Students Prepare for Another Online Term

All classes are being taught remotely

By Aditee Prabhutendolkar | Published 09/28/2020

As humanity grapples with a pandemic unprecedented in modern times, schools worldwide are struggling with the difficulties of remote learning, and Caltech is no exception. Techers are zipping in and out of Zoom meetings and Discord servers more than ever; online communication is especially important at a university that values collaboration so strongly.

While most classes have been reasonably converted to an online version, many lab classes can’t make the transition to the new normal with the same finesse.

Traditionally, freshmen who want to pursue options in Chem or ChemE take Ch 3a Fundamental Techniques of Experimental Chemistry in the fall term. But aspiring chemists and chemical engineers in the class of 2024 have been encouraged to put off taking Ch 3a until a later, hopefully more orthodox, term; truth be told, there’s no ideal online equivalent to an in-person lab class.

Even when the pandemic first hit, Caltech administrators and the ASCIT Academics and Research Committee were searching for ways to keep the lab classes, especially those involving an engineering aspect, in-person with safe conditions. According to Blacker Hovse ARC Rep Alex Hong (Ch ‘23), “The original hybrid plan was to have ME 72 and EE 110 in-person. Students taking either of these classes would live on campus, quarantined within their project groups, and take all other classes remotely.”

But these plans were “torpedoed” early in August when the LA County Department of Public Health made the sweeping decision that, as part of new COVID-19 regulations, undergraduates wouldn’t be returning to college campuses in the near future.

So what’s the current state of these classes? Some of them--including EE 110c Embedded Systems Design Laboratory, ME 13 Mechanical Prototyping, and Ch 5b Advanced Techniques of Synthesis and Analysis--are cancelled entirely, but might be offered online later this year if needed.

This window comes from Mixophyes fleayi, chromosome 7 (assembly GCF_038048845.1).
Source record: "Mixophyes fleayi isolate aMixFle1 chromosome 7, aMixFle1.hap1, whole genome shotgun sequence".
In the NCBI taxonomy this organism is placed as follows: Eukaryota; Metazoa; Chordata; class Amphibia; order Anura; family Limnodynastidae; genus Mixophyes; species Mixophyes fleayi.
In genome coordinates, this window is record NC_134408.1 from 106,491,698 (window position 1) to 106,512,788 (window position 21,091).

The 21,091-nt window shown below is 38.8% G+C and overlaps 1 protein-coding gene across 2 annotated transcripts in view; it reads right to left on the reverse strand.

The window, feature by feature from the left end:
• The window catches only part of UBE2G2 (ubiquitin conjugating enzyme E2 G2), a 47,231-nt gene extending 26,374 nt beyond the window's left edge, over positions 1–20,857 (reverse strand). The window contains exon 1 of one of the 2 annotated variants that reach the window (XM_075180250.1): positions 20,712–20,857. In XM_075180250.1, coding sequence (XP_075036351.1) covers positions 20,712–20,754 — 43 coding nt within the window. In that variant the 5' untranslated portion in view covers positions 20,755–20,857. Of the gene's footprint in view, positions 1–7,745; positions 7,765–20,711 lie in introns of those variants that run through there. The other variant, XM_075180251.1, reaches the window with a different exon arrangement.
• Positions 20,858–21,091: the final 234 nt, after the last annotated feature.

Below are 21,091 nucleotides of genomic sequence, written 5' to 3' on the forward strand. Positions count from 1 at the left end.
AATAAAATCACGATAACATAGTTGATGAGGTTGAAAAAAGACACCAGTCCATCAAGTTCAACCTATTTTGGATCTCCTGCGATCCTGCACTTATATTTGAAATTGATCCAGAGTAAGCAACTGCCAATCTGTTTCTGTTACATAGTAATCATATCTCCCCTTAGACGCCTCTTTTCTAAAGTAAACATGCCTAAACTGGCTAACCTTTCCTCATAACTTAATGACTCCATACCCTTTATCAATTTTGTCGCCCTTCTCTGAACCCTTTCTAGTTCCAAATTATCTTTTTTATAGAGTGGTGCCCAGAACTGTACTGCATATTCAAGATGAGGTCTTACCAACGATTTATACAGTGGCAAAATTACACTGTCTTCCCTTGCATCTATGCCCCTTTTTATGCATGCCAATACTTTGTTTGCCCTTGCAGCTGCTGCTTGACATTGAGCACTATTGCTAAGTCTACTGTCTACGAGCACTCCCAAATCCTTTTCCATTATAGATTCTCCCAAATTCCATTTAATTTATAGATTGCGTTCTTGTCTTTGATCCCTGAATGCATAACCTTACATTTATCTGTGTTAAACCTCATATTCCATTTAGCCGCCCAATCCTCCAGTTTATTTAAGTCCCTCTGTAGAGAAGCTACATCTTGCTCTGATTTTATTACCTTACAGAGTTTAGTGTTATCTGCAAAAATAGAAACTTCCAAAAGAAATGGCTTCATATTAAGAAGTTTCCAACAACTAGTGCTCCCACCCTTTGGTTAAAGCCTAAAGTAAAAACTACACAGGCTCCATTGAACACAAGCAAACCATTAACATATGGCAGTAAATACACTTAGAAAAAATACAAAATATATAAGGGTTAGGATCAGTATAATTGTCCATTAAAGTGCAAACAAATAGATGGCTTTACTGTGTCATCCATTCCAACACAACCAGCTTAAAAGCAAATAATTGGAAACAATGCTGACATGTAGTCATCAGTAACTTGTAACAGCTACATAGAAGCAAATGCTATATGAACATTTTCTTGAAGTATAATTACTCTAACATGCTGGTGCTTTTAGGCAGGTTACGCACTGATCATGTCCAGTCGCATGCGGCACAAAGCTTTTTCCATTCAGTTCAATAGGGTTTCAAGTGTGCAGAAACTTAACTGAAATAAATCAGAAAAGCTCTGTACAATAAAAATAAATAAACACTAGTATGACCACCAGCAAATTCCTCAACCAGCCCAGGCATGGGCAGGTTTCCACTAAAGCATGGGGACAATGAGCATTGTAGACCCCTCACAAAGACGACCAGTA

EE 110, a class that’s heavily reliant on in-person training, is usually split into three terms. As said by Julian Sanders (EE ‘21, Blacker/Ruddock), EE 110a and b involve “assembly programming for a pretty advanced microcontroller” as well as designing projects.

However, very few students decided to take EE 110c online last year, and those that did received “mail/pick up parts for [their] project and tried to finish.” Given the difficulties, “an in-person version will be offered as soon as anyone's allowed back on campus,” although we have no method of predicting when that will be.

ME 13 is required for MechE sophomores before taking ME 14 Design and Fabrication or ME 72 Engineering Design Laboratory, which are third term classes. According to Evan Dicker (ME ‘23, Blacker), ME 13 “is normally a series of demonstrations by the prof and then scheduled sessions where you come in and produce a part using the knowledge you gained from the demonstration.” It’s understandable that a suitable online format couldn’t be found for this class. But if circumstances don’t improve, such a format will become necessary to accommodate MechE students.

Perhaps the way ME 72 Engineering Design Lab has adapted to present conditions can serve as an example. According to Maheck Jerez, (ME ‘21, Blacker) this project-based course centers around mobility-based “tasks to be performed by a group of legged robots... These robots will be designed by teams, piece part drawings will be sent to the Caltech shop for [manufacturing], and the finished parts will be returned to the teams via mail where they will be assembled and will perform the tasks assigned. The teams will still be scored based on how they perform with each bot, and there will still be a winner.”

Elaine Lowinger (ME ‘21, Blacker/Ruddock) adds that “a large part of it is shifting some of the focus from manufacturing in house to gaining design experience and focusing on how to outsource parts... Therefore, the competition will be more oriented for ‘at home’ capable small competitions, rather than the large display we usually have.”

Despite these improvements, online education isn’t everyone’s cup of tea. Sarah Barrett (ME ‘23, originally ‘22, Blacker/Ruddock), is one of many students who elected to take a gap year. When speaking of her plans for this year, she said, “I am currently doing an internship with Xos Trucks! I'm a development engineer intern and I'm working on design and prototyping for the battery team.”

The shift to online education hasn’t been simple, but the Caltech community is continuing to find innovative ways to deal with this situation. We don’t know whether a return to campus will occur in the foreseeable future, but we can always hope for the best.

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